Of course, the fact that the game is both grinding and fully intends for player characters to be worn down into either death or insanity would create certain issues for long-term play. But hey, it’d also support A Tale in the Desert-style play; players have work to prevent various cultist plots, and the game has a fixed runtime, ending early if a plot isn’t stopped correctly.
Many of the games listed here are very good. RIFTS – unrelated to RIFT – is not good. It is, instead, a completely absurd mishmash of systems and settings pulled from other places in which players can wind up being absurdly overpowered demigods blowing up other absurdly overpowered demigods in what is at least theoretically a post-apocalyptic setting drawing inspiration from about seven dozen other places.
It is a gigantic mess, and you kind of have to love that. Like, it’s never good, but there’s a certain absurd over-the-top nature to it that would make this just fun if you made an MMO in which everyone’s striding around in power armor inside of a giant mech and also with an array of weird magical powers. Yes, it’d be an exercise in powergaming and optimization, which was always the nature of the tabletop game… but isn’t that already kind of the nature of MMOs, on some level? Wouldn’t it be fun to have one that starts from that point?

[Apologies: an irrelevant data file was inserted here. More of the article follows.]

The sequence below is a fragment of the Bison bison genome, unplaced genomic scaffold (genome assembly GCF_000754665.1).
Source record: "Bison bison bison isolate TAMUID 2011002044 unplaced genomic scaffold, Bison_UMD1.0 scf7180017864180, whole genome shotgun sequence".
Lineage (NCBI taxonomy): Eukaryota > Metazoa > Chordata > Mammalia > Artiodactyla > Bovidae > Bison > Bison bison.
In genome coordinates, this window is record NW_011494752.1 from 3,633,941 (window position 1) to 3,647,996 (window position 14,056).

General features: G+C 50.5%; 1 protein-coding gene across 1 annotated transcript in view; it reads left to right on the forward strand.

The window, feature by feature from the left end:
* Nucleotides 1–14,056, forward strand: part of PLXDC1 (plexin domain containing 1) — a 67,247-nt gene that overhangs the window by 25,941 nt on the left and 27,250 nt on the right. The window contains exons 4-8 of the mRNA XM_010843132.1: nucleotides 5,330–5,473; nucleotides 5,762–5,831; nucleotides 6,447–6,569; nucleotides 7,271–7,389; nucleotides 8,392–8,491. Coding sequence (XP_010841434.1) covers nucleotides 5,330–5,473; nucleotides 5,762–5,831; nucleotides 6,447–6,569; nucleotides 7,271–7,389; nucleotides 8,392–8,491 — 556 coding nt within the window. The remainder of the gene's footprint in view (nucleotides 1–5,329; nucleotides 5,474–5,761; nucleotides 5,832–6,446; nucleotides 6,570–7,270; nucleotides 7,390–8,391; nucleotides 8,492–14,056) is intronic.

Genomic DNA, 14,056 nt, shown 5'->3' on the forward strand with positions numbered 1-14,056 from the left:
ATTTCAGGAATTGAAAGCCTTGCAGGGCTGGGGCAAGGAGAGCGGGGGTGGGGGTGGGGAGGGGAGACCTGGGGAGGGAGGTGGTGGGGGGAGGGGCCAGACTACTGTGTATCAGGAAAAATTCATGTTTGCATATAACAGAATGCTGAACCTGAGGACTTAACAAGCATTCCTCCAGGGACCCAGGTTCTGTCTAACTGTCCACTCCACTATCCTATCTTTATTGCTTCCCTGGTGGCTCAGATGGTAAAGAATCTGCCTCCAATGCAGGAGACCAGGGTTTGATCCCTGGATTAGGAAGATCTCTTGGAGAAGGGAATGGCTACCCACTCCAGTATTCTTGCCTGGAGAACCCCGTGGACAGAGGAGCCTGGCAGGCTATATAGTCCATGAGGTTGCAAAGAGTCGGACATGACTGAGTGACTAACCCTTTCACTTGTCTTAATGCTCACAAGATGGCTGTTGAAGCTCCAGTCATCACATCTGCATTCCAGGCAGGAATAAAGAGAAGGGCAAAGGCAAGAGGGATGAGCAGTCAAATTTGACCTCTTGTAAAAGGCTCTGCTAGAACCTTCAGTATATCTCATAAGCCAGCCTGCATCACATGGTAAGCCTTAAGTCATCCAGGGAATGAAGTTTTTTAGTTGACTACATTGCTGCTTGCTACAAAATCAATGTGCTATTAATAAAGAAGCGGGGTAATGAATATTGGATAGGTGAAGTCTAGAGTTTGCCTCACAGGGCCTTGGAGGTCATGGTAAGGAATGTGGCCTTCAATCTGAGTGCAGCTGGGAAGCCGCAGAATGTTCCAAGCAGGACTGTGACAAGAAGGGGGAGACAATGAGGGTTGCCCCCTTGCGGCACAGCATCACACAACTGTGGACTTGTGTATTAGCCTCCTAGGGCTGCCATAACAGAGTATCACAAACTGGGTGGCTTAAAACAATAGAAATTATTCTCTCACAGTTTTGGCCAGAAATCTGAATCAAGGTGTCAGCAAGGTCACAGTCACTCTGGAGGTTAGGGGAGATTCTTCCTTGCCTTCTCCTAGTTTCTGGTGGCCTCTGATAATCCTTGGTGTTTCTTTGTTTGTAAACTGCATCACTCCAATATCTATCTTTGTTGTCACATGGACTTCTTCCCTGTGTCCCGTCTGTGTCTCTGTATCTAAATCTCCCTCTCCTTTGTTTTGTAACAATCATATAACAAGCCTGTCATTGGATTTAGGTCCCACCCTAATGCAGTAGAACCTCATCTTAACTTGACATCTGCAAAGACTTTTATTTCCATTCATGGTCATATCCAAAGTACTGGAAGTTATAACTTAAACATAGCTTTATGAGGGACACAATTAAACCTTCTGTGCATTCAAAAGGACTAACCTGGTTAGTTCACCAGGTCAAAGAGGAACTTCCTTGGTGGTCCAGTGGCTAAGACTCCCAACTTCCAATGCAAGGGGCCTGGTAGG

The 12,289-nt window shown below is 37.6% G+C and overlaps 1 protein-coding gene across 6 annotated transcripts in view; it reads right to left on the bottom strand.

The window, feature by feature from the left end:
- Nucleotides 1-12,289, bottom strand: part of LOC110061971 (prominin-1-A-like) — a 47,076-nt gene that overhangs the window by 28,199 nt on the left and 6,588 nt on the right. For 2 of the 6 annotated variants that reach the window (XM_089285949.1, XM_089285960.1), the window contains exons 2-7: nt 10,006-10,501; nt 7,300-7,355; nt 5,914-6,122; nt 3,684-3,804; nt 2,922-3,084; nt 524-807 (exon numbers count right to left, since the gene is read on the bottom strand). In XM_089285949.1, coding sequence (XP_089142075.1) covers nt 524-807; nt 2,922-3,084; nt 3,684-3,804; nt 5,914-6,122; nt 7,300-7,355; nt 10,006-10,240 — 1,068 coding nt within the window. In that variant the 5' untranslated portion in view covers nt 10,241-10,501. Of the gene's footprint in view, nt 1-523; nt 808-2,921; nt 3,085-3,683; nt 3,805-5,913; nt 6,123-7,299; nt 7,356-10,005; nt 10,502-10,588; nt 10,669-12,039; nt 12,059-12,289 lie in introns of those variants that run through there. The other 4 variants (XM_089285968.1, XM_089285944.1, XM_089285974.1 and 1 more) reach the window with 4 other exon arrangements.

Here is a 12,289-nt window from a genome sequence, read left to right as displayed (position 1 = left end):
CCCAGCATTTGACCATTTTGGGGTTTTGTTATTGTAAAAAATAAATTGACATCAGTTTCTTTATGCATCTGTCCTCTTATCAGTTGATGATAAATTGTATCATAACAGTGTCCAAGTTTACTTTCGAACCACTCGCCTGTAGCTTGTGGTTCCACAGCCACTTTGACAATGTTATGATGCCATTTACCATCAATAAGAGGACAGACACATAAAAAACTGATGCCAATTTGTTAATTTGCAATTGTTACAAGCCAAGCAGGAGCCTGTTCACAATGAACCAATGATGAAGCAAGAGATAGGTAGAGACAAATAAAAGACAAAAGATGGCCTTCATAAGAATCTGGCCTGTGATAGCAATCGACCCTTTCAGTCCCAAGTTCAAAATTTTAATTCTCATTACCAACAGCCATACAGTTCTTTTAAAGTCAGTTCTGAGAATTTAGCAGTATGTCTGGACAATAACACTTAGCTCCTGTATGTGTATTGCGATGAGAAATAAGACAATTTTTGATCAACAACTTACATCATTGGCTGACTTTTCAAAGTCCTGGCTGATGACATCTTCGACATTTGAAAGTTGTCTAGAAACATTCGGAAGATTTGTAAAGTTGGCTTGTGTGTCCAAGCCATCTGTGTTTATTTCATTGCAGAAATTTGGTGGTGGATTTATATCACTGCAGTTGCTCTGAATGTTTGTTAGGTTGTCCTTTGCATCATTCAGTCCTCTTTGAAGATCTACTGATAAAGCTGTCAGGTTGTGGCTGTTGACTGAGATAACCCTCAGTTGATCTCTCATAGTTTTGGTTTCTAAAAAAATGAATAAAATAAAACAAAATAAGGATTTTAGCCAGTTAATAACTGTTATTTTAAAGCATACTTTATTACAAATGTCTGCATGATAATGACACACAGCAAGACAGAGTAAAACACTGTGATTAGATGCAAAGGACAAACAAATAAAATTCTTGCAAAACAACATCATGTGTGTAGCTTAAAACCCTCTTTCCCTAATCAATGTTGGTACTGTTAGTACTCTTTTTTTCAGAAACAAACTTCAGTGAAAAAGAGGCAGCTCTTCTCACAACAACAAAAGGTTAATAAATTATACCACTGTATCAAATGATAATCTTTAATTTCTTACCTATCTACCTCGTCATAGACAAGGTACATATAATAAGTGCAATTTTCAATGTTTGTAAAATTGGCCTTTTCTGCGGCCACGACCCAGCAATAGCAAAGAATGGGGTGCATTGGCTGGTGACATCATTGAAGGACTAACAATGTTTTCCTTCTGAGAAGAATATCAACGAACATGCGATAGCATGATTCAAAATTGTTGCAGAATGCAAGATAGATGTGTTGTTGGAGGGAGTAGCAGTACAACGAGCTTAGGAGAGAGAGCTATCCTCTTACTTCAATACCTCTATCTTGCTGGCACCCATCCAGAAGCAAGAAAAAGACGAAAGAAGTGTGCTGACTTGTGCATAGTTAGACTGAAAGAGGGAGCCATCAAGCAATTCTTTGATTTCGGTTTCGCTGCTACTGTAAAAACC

I’ve generally tried to be light on fantasy here, but Exalted is a game I still love and have loved ever since I cracked open the first edition because it’s a very different sort of fantasy game. Instead of being a game about faintly European middle ages fantasy, it’s more like slamming wuxia, anime, bronze age myths, and astrology into a blender and seeing what sort of slurry comes out the other side. And much like White Wolf’s World of Darkness, it’s marked by extreme heterogeneity in player types, with seven different flavors of Exalted in memory.